My first playthrough of Sekiro was for lack of a better word…challenging. Everytime it felt like I was getting to develop a deeper understanding of the games various mechanics, a new enemy type or boss would emerge that would forcefully change my tactics. When Sekiro clicks however, it really makes you feel like you’re going to overcome any challenge in the game.
It’s final boss for the Immortal Severance path, Isshin the Sword Saint, has four phases, each scaling in difficulty to the point where it seems impossible if you’re not razor sharp in your approach. When it was all said and done though, it took a number of trys, I came out victorious and felt a sense of accomplishment in the same vein as when I completed Bloodborne or any of the Souls series games.
By creating these incredibly challenging titles, FromSoftware has nailed the rewarding sense of accomplishment when faced with adversity. Any game can be difficult, but that doesn’t mean that they are all going to feel rewarding. Almost every title developed by FromSoftware has an uphill climb that scales as the player progresses.
These titles are filled to the brim with difficult bosses and even though some of the early Dark Souls bosses were laughable, see Pinwheel, the boss battles in later titles created some truly memorable encounters. The Nameless King, Slave Knight Gael, Lady Maria, and Gehrman were all challenging with multiple phases that required deft timing and skill. Failure meant it was back to a Bonfire or Lantern to redo the multi-phased fight.
While it was frustrating, these encounters were far from unfair. From the beginning, you are given ample time to learn the mechanics and understand that every boss regardless of difficulty has a set pattern that you can learb. Depending on your approach, you could manipulate the fight in your favor, making evert encounter manageable. While a mistake would probably end in a game over, success in these situations was always dependent on the player.
Sekiro felt like the natural progression to the FromSoftware formula. Every enemy represents their own unique challenge, mid-bosses can be fairly tough with one or two exceptions, and every big boss fight requires a mix-up in strategy. Sometimes you’ll face an enemy that will have one or two openings and other times you’ll have to deflect and force them into a move that can be countered.
Failure, as it usually does, equals death and this will be commonplace in all FromSoftware titles. The difference being that death acts as a valuable teaching tool. It’s how you learn exploits, how you will ultimately progress in the game and while this will sound strange, it helps prevent you from making future mistakes. That is what makes FromSoftware’s design so unique, centering itself on failure would seem strange if you didn’t feel so rewarded when you finally succeed.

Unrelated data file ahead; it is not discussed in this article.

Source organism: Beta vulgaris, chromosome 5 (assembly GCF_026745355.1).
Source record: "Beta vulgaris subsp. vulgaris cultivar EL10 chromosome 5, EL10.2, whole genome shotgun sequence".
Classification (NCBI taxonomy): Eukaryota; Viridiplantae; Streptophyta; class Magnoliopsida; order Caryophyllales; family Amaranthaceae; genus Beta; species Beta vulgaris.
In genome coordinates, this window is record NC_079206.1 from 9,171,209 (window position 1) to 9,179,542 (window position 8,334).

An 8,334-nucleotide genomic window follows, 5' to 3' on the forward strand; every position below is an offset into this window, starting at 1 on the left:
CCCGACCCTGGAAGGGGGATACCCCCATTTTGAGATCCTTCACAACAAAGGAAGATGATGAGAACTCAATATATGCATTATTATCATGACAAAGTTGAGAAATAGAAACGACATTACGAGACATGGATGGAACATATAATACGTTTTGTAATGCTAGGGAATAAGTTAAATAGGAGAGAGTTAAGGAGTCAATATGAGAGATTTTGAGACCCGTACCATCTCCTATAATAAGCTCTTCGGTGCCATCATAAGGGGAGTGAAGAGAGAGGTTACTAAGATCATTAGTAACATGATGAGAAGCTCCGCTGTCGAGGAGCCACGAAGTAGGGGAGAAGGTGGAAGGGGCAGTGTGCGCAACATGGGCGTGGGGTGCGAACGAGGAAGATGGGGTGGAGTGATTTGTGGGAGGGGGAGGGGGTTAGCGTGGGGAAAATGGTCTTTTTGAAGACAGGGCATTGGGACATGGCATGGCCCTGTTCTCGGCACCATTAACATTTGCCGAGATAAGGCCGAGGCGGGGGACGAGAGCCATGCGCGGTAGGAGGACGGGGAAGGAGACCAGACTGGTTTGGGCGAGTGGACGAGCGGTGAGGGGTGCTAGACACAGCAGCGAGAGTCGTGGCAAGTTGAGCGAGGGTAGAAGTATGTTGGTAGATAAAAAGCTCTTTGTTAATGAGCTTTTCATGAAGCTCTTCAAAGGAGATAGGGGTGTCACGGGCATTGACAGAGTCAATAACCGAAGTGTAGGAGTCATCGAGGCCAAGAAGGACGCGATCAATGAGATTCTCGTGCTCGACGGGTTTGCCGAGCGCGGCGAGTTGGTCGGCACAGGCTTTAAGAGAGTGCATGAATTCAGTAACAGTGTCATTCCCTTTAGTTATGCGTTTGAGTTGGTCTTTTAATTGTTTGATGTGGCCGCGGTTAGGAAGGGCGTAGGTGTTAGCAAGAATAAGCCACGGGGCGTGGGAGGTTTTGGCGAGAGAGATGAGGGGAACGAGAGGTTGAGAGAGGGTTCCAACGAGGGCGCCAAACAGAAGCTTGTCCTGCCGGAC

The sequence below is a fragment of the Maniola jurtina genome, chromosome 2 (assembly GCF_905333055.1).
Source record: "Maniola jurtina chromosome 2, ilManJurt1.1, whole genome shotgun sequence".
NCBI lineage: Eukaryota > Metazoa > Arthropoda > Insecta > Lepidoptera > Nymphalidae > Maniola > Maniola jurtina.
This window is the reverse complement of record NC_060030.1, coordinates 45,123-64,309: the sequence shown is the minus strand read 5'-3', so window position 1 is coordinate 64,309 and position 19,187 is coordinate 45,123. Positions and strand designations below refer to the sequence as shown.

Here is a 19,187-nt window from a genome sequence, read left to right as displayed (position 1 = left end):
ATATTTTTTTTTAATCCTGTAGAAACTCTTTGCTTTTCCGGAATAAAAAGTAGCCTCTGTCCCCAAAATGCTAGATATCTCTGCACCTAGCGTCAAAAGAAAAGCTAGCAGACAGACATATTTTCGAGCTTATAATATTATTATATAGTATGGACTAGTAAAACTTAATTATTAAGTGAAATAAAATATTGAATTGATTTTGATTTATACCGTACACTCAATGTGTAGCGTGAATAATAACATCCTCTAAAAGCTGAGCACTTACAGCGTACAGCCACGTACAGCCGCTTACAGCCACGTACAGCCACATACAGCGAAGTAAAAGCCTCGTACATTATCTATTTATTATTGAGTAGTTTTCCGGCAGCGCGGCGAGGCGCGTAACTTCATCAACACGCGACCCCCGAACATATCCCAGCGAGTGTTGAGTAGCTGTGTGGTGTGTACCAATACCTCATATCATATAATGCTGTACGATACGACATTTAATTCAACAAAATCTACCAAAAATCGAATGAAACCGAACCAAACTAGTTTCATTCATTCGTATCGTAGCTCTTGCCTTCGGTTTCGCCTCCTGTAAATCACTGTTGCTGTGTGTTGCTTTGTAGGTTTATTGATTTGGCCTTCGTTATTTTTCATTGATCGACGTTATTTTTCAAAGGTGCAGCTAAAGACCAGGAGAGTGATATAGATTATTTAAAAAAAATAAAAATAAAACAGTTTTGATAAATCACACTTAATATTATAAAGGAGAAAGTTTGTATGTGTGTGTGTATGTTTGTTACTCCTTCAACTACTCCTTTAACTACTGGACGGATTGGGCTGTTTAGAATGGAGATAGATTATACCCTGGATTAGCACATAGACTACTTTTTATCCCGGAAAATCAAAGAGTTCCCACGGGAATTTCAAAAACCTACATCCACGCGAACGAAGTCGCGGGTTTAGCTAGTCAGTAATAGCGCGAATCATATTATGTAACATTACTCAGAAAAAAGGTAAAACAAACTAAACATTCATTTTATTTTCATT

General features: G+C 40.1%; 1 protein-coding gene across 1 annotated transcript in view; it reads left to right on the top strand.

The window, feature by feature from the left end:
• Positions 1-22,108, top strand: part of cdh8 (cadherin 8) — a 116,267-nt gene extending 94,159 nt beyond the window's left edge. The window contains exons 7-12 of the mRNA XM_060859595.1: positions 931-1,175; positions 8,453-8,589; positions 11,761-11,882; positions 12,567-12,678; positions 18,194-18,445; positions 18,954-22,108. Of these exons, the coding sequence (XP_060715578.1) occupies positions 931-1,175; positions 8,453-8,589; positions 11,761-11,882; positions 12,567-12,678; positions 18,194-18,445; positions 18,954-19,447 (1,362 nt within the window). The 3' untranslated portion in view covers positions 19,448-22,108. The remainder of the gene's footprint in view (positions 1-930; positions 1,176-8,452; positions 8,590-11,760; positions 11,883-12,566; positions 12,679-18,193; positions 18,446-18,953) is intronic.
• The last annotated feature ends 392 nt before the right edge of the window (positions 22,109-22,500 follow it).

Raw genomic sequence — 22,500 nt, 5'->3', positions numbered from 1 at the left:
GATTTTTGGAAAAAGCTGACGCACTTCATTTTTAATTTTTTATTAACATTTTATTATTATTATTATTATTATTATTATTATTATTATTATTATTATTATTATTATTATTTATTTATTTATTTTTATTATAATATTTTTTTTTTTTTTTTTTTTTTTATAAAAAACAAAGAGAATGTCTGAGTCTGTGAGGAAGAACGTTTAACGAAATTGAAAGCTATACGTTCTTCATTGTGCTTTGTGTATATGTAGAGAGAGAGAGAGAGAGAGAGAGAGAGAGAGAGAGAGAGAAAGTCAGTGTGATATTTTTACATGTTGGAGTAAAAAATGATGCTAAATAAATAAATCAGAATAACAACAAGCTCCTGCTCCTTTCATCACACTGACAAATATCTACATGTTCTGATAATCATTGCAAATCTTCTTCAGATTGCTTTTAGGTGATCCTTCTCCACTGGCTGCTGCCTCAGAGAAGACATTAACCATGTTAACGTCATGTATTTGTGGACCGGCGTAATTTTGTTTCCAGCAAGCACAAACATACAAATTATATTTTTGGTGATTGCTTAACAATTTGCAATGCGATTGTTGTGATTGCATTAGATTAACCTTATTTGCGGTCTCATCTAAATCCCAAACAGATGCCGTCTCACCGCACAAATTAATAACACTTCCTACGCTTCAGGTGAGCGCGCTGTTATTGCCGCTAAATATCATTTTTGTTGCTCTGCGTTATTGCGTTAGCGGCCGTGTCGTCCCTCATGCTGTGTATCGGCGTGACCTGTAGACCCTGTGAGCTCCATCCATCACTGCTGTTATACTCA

Somehow this design works and makes every encounter a teachable moment. Even in the early game where you’re just learning the mechanics, there is always room for improvement regardless of you’re current status. When you ultimately beat a FromSoftware title, you are given the opportunity to start over while retaining all of your abilities and experience points. If you happen to decide to give it another go, you might find yourself breezing through the game and wondering why you struggled so much in the first place. As a side note, enemies are stronger in New Game plus, but you are far better equipped to handle them.
Its both brilliant and simple, the reward for your struggle is that you’re more than equipped to handle another playthrough. Any boss that may have given you problems early on just might be pushover and all you had to do was fail. It’s honestly strange, but engrossing as you have to experience it to understand. While there are those that wish for difficulty sliders, it would remove what makes these games unique. There is enough intrigue that fills these beautifully rendered worlds that make you want to persevere and experience what comes next.
Even if it is guaranteed to lead to a tougher encounter, you are given the opportunity to succeed as long as you understand and apply the mechanics you’re taught. No tutorial required, no handholding, you learn by doing, even if the lessons can be particularly painful. Perseverance pays off and FromSoftware has mastered rewarding players for applying what they’ve learned. They reignited the hardcore genre and somehow created a sub-genre which has spawned numerous a number of imitators.
Now, where the hell is Elden Ring, I get that George R.R. Martin is late on everything, but any information on its development would be greatly appreciated.